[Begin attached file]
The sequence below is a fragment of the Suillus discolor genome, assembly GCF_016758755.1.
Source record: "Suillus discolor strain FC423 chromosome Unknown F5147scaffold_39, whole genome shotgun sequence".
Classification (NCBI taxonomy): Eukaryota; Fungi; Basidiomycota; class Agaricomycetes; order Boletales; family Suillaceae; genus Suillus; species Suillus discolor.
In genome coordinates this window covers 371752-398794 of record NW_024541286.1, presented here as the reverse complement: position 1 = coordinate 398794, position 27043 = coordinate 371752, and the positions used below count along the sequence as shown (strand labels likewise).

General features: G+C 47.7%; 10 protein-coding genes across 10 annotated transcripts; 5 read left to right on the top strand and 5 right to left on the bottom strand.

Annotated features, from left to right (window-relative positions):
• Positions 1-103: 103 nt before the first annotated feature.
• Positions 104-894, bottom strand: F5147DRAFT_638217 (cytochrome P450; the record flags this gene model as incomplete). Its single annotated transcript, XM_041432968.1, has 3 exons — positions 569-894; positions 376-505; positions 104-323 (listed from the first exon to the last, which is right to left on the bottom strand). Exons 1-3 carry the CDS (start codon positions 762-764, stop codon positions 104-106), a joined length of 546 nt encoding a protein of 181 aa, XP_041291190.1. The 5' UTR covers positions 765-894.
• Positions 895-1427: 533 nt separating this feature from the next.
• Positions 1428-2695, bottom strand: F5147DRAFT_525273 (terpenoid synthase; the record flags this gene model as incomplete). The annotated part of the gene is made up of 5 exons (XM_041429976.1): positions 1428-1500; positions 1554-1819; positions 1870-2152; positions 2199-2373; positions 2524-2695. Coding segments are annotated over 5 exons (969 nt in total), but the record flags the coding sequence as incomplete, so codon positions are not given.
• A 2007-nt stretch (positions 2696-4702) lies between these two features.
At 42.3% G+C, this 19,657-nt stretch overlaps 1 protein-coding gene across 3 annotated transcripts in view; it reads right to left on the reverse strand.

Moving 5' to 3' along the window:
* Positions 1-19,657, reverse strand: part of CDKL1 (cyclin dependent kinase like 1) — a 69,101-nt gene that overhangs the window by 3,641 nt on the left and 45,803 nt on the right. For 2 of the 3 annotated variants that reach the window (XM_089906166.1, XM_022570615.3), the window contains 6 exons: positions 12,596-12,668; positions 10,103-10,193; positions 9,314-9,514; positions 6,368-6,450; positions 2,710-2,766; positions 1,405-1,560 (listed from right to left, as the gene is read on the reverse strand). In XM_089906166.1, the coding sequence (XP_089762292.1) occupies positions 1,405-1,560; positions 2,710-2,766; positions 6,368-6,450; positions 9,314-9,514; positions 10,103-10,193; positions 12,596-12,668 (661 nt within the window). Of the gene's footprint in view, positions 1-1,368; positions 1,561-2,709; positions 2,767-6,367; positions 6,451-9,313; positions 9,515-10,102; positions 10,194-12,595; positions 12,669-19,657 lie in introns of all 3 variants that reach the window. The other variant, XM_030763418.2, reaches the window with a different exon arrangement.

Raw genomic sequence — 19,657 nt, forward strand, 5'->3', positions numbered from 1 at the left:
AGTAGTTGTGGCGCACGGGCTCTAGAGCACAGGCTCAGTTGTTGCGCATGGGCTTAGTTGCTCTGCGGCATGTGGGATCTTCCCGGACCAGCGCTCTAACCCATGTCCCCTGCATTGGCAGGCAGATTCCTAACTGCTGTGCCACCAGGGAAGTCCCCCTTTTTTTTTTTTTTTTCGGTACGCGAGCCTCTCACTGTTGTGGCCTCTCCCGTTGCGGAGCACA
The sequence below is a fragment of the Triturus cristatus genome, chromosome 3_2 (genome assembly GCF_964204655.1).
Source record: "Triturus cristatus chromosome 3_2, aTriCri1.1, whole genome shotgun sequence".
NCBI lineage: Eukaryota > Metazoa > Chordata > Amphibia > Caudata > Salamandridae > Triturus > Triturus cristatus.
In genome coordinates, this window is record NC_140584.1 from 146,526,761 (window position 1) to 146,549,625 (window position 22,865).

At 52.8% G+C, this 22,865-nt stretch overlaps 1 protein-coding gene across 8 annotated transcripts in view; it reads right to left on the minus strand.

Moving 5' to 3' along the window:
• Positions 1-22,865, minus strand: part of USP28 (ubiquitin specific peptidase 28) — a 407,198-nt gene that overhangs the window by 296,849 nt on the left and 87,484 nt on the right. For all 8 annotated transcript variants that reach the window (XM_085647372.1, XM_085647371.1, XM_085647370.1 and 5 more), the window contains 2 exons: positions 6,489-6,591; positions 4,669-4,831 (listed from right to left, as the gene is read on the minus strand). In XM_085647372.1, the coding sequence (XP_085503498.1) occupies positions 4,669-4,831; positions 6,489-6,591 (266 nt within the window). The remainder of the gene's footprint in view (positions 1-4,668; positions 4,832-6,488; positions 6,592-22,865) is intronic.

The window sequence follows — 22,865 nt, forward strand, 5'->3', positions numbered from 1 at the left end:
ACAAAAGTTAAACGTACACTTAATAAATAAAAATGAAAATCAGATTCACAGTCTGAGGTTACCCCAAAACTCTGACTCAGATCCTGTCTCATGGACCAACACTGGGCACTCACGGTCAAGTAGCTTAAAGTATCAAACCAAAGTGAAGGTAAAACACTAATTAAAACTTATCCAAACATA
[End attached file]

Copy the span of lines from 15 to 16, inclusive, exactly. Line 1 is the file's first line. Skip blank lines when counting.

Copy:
Raw genomic sequence — 19,657 nt, forward strand, 5'->3', positions numbered from 1 at the left:
AGTAGTTGTGGCGCACGGGCTCTAGAGCACAGGCTCAGTTGTTGCGCATGGGCTTAGTTGCTCTGCGGCATGTGGGATCTTCCCGGACCAGCGCTCTAACCCATGTCCCCTGCATTGGCAGGCAGATTCCTAACTGCTGTGCCACCAGGGAAGTCCCCCTTTTTTTTTTTTTTTTCGGTACGCGAGCCTCTCACTGTTGTGGCCTCTCCCGTTGCGGAGCACA